Aggressive Poker Strategy

Quite a few poker players have asked me about playing in very loose, aggressive games. Many, it seems, are not very fond of them – believing instead that moderate, or even tight games are preferable to the ram-and-jam, no fold’em hold’em games they find themselves in on occasion.

One of the enduring frustrations about loose, aggressive hold’em games is that many otherwise winning strategies – like semi-bluffing, when your chances to win are based partially on improving to the best hand and partially on your opponent folding when you bet – are useless in games where virtually nobody ever folds, and you have to show down the best hand to win. Even more frustrating are those occasions when you enter a hand as an individual favorite against each of your opponents, but one of them – and of course it doesn’t matter which one – always seems to catch a miracle card and beat you.

Players frequently ask about how to protect their hand in a game like this, or whether it is even worthwhile trying. Others have told me that they treat low limit, no fold’em hold’em games like Omaha. They look for the nuts, or hands that can improve to the nuts, before they come out firing. One or two actually said they hate getting dealt aces or kings in these games, because they feel obligated to play, and those big pairs, in their estimation, almost always get cracked. A few readers even said they’d rather play a hand like 8-7s than a big pair as long as they can see the flop for one bet, just because it’s so much easier to get away from if the flop doesn’t fit. Big pairs, like aces, kings and queens, seem to come with an adhesive backing. They’re hard to shed regardless of what the board may look like or the amount of betting and raising it generates.

There’s no doubt about the fact that loose, aggressive games generate the most action. More money is in play on every hand, and it’s going somewhere. Are these loose, aggressive games special cases, where bad players have an inherent advantage over good ones? Judging by the level of frustration expressed in letters I’ve received from readers of this column, it seem so – though in truth, we all should know better. After all, how can bad players who enter pots with lesser hands, and stay too long when they do, be favored over good players?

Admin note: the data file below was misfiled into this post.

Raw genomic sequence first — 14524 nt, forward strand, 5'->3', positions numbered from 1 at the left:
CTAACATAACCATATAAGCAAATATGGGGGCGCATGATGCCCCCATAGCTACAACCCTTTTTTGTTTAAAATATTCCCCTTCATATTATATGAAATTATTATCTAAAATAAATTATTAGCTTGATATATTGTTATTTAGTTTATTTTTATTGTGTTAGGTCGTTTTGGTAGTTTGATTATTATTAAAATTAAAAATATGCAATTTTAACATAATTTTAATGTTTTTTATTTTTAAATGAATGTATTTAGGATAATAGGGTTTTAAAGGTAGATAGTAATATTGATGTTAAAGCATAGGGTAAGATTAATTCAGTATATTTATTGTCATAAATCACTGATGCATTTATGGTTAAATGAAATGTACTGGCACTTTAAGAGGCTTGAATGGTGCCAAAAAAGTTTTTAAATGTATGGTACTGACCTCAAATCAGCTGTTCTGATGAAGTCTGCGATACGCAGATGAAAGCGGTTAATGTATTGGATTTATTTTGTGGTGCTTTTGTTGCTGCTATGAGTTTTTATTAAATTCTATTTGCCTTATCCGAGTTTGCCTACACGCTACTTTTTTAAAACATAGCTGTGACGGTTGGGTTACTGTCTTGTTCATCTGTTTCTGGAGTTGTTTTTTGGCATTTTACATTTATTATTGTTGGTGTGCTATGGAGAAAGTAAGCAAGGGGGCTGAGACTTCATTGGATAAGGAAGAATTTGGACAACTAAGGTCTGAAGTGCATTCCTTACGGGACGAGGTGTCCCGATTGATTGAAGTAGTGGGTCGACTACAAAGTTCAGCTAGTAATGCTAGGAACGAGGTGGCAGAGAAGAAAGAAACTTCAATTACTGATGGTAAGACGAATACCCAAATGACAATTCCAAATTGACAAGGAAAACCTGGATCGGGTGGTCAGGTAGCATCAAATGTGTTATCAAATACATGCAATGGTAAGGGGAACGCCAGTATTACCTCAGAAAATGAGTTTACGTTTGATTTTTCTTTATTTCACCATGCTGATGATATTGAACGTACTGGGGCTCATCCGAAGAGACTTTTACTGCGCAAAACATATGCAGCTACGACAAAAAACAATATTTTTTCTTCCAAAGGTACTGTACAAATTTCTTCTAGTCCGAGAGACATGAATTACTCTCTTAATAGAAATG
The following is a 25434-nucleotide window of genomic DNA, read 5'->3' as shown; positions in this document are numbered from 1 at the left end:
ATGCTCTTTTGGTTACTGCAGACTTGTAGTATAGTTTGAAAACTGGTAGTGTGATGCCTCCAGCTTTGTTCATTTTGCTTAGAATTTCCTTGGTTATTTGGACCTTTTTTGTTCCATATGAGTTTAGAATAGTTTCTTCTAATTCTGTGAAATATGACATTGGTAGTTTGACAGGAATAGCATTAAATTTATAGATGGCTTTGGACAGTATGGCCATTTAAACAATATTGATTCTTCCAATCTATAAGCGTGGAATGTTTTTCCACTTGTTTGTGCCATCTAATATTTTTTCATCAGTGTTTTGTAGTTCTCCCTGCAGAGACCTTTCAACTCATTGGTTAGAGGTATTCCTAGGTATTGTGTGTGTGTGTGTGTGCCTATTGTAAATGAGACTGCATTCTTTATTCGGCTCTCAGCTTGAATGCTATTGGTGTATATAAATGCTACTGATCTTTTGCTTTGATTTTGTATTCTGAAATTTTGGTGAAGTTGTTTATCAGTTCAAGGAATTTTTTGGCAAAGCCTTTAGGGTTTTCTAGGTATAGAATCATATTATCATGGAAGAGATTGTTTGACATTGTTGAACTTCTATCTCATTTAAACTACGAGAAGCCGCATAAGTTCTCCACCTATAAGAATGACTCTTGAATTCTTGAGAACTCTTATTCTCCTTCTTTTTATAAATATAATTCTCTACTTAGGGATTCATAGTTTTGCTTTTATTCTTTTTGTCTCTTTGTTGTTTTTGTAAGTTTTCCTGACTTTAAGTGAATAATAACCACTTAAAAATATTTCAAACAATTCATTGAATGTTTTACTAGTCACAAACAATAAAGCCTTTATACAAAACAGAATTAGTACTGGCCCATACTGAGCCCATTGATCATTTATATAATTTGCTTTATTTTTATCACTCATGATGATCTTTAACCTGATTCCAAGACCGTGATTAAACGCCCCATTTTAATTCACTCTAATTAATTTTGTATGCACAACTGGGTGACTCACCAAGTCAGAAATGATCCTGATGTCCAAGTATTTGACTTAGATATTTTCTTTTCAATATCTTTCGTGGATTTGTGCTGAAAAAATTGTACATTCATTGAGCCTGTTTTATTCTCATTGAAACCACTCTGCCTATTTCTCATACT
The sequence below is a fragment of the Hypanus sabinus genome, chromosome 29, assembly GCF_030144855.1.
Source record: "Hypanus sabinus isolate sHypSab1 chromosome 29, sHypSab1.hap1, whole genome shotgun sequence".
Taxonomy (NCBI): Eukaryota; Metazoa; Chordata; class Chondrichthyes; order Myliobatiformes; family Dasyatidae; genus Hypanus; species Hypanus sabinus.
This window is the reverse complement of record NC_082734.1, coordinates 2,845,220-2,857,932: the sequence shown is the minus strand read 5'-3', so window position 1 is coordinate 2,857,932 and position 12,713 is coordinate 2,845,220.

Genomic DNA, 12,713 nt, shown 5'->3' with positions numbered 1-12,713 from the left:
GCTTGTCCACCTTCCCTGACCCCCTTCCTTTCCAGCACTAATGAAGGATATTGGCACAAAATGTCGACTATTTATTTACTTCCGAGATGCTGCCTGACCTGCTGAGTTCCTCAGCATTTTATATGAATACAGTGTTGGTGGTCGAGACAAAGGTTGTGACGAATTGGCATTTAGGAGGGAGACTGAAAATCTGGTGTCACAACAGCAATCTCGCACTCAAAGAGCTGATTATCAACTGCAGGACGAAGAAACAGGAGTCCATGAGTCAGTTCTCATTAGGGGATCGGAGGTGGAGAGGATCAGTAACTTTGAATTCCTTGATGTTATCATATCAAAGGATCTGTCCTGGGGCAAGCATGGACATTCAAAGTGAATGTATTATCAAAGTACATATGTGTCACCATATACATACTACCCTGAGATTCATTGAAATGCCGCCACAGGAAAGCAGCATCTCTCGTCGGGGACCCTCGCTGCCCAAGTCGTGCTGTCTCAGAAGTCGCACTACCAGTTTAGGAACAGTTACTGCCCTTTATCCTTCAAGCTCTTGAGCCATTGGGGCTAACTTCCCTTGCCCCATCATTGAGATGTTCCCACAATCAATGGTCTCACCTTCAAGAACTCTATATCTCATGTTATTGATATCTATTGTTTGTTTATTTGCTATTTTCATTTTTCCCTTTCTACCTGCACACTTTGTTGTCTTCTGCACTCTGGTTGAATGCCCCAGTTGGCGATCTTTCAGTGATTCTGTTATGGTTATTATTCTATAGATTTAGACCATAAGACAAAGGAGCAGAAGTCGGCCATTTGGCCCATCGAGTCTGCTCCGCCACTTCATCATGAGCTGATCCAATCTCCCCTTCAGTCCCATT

The simple truth is, they can’t. But that’s not too say that very loose games aren’t frustrating, especially when you’re playing good cards only to see them cracked time after time by hands that any reasonable player would have folded without reservation.

Here are some tips for playing, and keeping your sanity, in extremely loose, aggressive, no fold’em hold’em games.

Expect Big Swings: Although this is not a strategic tip, it is probably more important than all the other tips combined. When you play in loose games you are bound to experience big swings in your bankroll. Because there are usually more players per pot, chances are greater that good hands will be run down by lesser ones. By the same token, the pots you win will be larger. While your win rate in these games should be greater than it would in tighter games, the standard deviation, that statistical measure of variability, will be higher – much higher. Because these fluctuations will be much more pronounced than any increased win rate, many players believe they are doing worse in these games. In fact, they are simply looking at a geometrical increase in the game’s short-term variability. In the long run, you ought to make more money in loose games, providing, of course, you have a bankroll sufficient to withstand more pronounced fluctuations.